Who is John Fetterman?
The mayor of a struggling community in Western Pennsylvania hopes to expand his progressive platform as the state’s lieutenant governor.
In Fairhill, it’s a clear Saturday afternoon in September and El Centro de Oro is bustling. People walk in and out of shops and restaurants as the community prepares to host its annual celebration, Feria del Barrio, the following day. Every now and then, a car drives down Lehigh Avenue blasting music, drowning out the voice of the man who could be named Pennsylvania’s next second-in-command come November.
John Fetterman stands on the corner of N. 5th Street, speaking with several neighborhood residents and leaders about his candidacy for lieutenant governor, a position he is running for as half of the Democratic ticket shared with Gov. Tom Wolf. He’s come to North Philly to join Danilo Burgos, the next representative of Pennsylvania’s 197th District, for a tour of the community, learning about its challenges as well as its successes.
“I’m not here to give answers. I’m here to listen because you know a lot more than I do,” Fetterman told the group. “I’m here as a student, quite frankly, to take in what you have to teach me today.”
Among those present was Joe Garcia, a local activist and deputy chief of Temple University’s police department. He told Fetterman that this community is often brushed aside, considered “the Badlands,” a moniker that creates a negative image for people who exist outside of the area, and resentment among many of those who exist within.
“When you look beyond that, what you discover is the splendor of our community,” Garcia said.
And from Fetterman’s perspective, standing on this corner among the steel sculptures of palm trees, adjacent to businesses in operation and murals decorating the sides of buildings, this neighborhood’s vitality is already clear to him, especially in comparison to the place he calls home.
For nearly 14 years, Fetterman has served as mayor of Braddock, an economically depleted suburb of Pittsburgh. Since the 1920s, the once-thriving steel town has lost 90 percent of its population and today, more than 35 percent of individuals in the predominantly African-American community of about 2,100 people live below the poverty line.
Fetterman, who grew up in York, Pa., first moved to Braddock to start a GED program after earning a master’s degree in public policy from Harvard University. Becoming enveloped in the community and its people, Fetterman saw firsthand the damage that systemic inequality had caused this Western Pennsylvania town.
“We didn’t have anything. Literally,” Fetterman explained. “It was just destroyed.”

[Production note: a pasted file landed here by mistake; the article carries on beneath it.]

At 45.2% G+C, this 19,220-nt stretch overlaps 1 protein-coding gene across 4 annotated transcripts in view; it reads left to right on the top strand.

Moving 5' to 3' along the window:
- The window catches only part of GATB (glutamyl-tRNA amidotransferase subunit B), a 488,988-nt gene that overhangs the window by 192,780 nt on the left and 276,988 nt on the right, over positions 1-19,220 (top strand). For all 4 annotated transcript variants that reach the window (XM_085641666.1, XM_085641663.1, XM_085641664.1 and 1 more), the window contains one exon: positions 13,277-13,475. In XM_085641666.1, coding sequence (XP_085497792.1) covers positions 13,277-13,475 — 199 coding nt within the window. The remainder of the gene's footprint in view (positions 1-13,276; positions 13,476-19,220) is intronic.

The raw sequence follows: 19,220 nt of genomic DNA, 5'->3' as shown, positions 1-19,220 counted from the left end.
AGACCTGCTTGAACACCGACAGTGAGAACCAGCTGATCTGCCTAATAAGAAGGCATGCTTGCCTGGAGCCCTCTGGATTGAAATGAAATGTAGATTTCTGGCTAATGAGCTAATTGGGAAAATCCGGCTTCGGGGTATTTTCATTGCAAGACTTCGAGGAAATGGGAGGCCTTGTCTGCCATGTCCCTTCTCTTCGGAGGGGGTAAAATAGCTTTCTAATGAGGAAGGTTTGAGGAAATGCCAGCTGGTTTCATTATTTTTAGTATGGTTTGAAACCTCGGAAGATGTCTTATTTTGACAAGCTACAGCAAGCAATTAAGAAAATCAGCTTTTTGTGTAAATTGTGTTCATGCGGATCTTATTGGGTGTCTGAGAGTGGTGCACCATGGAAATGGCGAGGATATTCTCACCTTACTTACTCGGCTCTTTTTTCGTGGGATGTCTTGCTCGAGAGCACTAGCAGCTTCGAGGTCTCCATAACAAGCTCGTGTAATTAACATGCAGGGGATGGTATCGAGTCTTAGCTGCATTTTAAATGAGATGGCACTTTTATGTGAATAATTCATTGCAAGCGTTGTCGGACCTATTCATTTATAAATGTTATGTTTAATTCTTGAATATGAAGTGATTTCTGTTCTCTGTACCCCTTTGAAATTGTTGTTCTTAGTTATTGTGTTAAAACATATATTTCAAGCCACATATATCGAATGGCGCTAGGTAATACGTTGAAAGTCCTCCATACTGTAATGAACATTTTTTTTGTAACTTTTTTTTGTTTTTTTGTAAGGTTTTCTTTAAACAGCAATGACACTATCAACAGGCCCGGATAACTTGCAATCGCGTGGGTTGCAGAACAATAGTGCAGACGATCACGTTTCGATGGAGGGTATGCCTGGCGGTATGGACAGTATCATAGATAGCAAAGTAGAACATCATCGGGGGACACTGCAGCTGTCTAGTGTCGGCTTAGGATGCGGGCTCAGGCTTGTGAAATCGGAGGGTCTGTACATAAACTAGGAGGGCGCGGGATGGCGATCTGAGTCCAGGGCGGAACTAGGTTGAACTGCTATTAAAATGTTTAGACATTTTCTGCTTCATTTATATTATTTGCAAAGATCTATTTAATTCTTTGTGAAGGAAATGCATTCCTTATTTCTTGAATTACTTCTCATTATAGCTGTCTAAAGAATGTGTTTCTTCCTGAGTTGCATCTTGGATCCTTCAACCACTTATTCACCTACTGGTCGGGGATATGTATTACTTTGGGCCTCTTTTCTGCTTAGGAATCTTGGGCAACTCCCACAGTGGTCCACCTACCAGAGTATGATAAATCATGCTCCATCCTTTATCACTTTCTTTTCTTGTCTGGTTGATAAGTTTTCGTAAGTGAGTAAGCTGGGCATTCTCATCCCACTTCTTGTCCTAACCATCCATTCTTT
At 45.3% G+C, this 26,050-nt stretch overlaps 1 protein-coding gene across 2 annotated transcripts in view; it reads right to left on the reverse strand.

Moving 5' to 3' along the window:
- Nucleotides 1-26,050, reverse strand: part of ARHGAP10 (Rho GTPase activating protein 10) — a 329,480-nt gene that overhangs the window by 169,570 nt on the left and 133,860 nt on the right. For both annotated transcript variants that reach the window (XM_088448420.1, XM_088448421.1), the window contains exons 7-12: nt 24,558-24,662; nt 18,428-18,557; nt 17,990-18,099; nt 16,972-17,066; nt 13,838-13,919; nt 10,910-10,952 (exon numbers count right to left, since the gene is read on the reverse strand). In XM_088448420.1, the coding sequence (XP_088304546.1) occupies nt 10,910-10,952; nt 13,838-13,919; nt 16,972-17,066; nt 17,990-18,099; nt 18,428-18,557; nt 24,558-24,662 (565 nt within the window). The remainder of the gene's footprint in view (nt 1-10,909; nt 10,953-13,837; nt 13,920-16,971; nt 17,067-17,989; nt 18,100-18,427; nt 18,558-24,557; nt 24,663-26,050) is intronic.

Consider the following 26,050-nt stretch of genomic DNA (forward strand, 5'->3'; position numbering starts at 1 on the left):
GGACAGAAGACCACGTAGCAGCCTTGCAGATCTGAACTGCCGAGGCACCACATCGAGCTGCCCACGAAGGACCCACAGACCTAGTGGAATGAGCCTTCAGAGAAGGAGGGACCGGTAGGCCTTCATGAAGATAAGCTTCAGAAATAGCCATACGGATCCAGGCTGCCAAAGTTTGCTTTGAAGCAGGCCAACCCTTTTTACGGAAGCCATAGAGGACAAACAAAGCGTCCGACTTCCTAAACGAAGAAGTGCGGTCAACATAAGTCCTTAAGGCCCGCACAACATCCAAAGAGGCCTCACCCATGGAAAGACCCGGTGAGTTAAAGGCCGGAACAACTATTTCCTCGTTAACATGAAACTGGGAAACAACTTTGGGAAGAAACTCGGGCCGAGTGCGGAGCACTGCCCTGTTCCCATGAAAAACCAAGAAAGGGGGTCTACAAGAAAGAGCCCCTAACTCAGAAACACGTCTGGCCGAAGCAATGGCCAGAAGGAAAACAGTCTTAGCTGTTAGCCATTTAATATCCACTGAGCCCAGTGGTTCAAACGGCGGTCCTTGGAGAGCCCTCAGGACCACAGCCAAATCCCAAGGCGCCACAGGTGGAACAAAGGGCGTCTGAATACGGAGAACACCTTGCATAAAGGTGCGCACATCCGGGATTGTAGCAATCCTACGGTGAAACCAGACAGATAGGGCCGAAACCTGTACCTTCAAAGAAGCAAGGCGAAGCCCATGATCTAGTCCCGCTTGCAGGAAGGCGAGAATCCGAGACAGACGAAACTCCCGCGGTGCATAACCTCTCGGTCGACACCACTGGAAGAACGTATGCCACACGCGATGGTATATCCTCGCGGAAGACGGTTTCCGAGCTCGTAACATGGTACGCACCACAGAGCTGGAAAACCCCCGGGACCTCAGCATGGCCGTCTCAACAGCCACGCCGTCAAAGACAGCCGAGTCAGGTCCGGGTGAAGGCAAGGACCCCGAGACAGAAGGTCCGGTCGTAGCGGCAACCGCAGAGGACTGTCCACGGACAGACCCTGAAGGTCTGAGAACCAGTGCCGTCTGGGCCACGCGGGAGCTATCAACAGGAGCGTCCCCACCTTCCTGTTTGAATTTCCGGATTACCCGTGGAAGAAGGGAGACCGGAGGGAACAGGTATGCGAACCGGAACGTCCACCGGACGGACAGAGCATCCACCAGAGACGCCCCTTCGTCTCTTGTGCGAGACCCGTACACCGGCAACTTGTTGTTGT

Since first running for mayor of Braddock in 2005 — an election he won by one vote — Fetterman’s efforts to revitalize the Rust Belt town have garnered national attention. He has worked to attract business to the area and create opportunities for its residents while also striving to eliminate violence, remembering the dates of homicides in his community since he became mayor by tattooing them on his right arm.
Fetterman’s wife, Gisele Barreto Fetterman, who joined her husband in North Philly on Sept. 22, is a Brazilian immigrant, former Dreamer, and activist. In addition to other philanthropic initiatives in Western Pennsylvania, she founded the Free Store in Braddock, an entirely volunteer-driven organization that receives surplus and donated goods then redistributes them at no cost to neighbors in need. Since its inception in 2012, the concept is now in effect at 10 locations, addressing food insecurity throughout the commonwealth.
Fetterman announced in Nov. 2017 that he would seek the Democratic nomination for lieutenant governor of Pennsylvania, aiming to establish a larger platform for the progressive policies he has championed in Braddock, such as addressing income inequality, healthcare expansion, and the reform of marijuana and immigration laws. This election was not his first foray into mainstream politics. In 2016, Fetterman ran for U.S. Senate, losing the Democratic primary but earning nearly 20 percent of the vote as a relatively unknown candidate in a four-way race.
In Pennsylvania, each political party votes separately for governor and lieutenant governor in the primary election, then the winners from each party run as one ticket in the November general election. In May, Fetterman won a plurality (37 percent) of the vote against four other candidates, including incumbent Lt. Gov. Mike Stack and former Philadelphia Deputy Mayor Nina Ahmad, to run alongside Gov. Wolf in November.